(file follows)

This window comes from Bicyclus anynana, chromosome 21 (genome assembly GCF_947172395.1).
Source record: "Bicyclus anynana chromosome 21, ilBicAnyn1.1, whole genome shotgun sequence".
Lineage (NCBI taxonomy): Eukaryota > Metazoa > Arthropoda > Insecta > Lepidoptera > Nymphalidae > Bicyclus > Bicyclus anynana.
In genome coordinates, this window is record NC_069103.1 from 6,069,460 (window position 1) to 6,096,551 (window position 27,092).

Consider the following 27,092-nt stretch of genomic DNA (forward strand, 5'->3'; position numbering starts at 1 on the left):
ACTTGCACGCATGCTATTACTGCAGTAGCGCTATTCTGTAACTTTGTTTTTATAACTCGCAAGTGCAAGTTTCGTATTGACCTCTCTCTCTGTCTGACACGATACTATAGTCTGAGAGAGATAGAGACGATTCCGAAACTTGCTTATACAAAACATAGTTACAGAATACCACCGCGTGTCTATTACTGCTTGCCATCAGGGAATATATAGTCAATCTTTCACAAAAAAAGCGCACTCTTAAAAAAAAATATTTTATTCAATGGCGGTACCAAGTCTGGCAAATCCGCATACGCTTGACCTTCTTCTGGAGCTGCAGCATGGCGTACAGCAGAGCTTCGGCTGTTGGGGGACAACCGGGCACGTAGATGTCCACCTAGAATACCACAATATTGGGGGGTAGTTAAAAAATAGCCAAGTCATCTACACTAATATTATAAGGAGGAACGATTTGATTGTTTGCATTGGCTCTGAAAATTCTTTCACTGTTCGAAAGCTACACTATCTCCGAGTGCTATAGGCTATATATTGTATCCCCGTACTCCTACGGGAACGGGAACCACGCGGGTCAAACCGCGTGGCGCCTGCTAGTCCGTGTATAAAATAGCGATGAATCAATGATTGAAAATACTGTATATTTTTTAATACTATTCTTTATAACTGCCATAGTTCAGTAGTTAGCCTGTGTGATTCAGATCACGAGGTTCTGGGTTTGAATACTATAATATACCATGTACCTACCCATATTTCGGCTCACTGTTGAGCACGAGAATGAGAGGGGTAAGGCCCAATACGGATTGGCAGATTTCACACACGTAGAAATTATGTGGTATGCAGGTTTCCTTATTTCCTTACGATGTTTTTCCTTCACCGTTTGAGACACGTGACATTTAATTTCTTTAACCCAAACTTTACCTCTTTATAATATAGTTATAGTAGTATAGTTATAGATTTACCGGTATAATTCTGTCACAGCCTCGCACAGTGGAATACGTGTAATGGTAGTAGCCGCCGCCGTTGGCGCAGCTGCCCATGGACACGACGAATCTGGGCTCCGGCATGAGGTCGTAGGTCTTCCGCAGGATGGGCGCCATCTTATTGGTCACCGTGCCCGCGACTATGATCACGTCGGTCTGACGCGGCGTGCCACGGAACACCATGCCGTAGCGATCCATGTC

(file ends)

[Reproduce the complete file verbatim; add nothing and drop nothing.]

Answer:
This window comes from Bicyclus anynana, chromosome 21 (genome assembly GCF_947172395.1).
Source record: "Bicyclus anynana chromosome 21, ilBicAnyn1.1, whole genome shotgun sequence".
Lineage (NCBI taxonomy): Eukaryota > Metazoa > Arthropoda > Insecta > Lepidoptera > Nymphalidae > Bicyclus > Bicyclus anynana.
In genome coordinates, this window is record NC_069103.1 from 6,069,460 (window position 1) to 6,096,551 (window position 27,092).

Consider the following 27,092-nt stretch of genomic DNA (forward strand, 5'->3'; position numbering starts at 1 on the left):
ACTTGCACGCATGCTATTACTGCAGTAGCGCTATTCTGTAACTTTGTTTTTATAACTCGCAAGTGCAAGTTTCGTATTGACCTCTCTCTCTGTCTGACACGATACTATAGTCTGAGAGAGATAGAGACGATTCCGAAACTTGCTTATACAAAACATAGTTACAGAATACCACCGCGTGTCTATTACTGCTTGCCATCAGGGAATATATAGTCAATCTTTCACAAAAAAAGCGCACTCTTAAAAAAAAATATTTTATTCAATGGCGGTACCAAGTCTGGCAAATCCGCATACGCTTGACCTTCTTCTGGAGCTGCAGCATGGCGTACAGCAGAGCTTCGGCTGTTGGGGGACAACCGGGCACGTAGATGTCCACCTAGAATACCACAATATTGGGGGGTAGTTAAAAAATAGCCAAGTCATCTACACTAATATTATAAGGAGGAACGATTTGATTGTTTGCATTGGCTCTGAAAATTCTTTCACTGTTCGAAAGCTACACTATCTCCGAGTGCTATAGGCTATATATTGTATCCCCGTACTCCTACGGGAACGGGAACCACGCGGGTCAAACCGCGTGGCGCCTGCTAGTCCGTGTATAAAATAGCGATGAATCAATGATTGAAAATACTGTATATTTTTTAATACTATTCTTTATAACTGCCATAGTTCAGTAGTTAGCCTGTGTGATTCAGATCACGAGGTTCTGGGTTTGAATACTATAATATACCATGTACCTACCCATATTTCGGCTCACTGTTGAGCACGAGAATGAGAGGGGTAAGGCCCAATACGGATTGGCAGATTTCACACACGTAGAAATTATGTGGTATGCAGGTTTCCTTATTTCCTTACGATGTTTTTCCTTCACCGTTTGAGACACGTGACATTTAATTTCTTTAACCCAAACTTTACCTCTTTATAATATAGTTATAGTAGTATAGTTATAGATTTACCGGTATAATTCTGTCACAGCCTCGCACAGTGGAATACGTGTAATGGTAGTAGCCGCCGCCGTTGGCGCAGCTGCCCATGGACACGACGAATCTGGGCTCCGGCATGAGGTCGTAGGTCTTCCGCAGGATGGGCGCCATCTTATTGGTCACCGTGCCCGCGACTATGATCACGTCGGTCTGACGCGGCGTGCCACGGAACACCATGCCGTAGCGATCCATGTC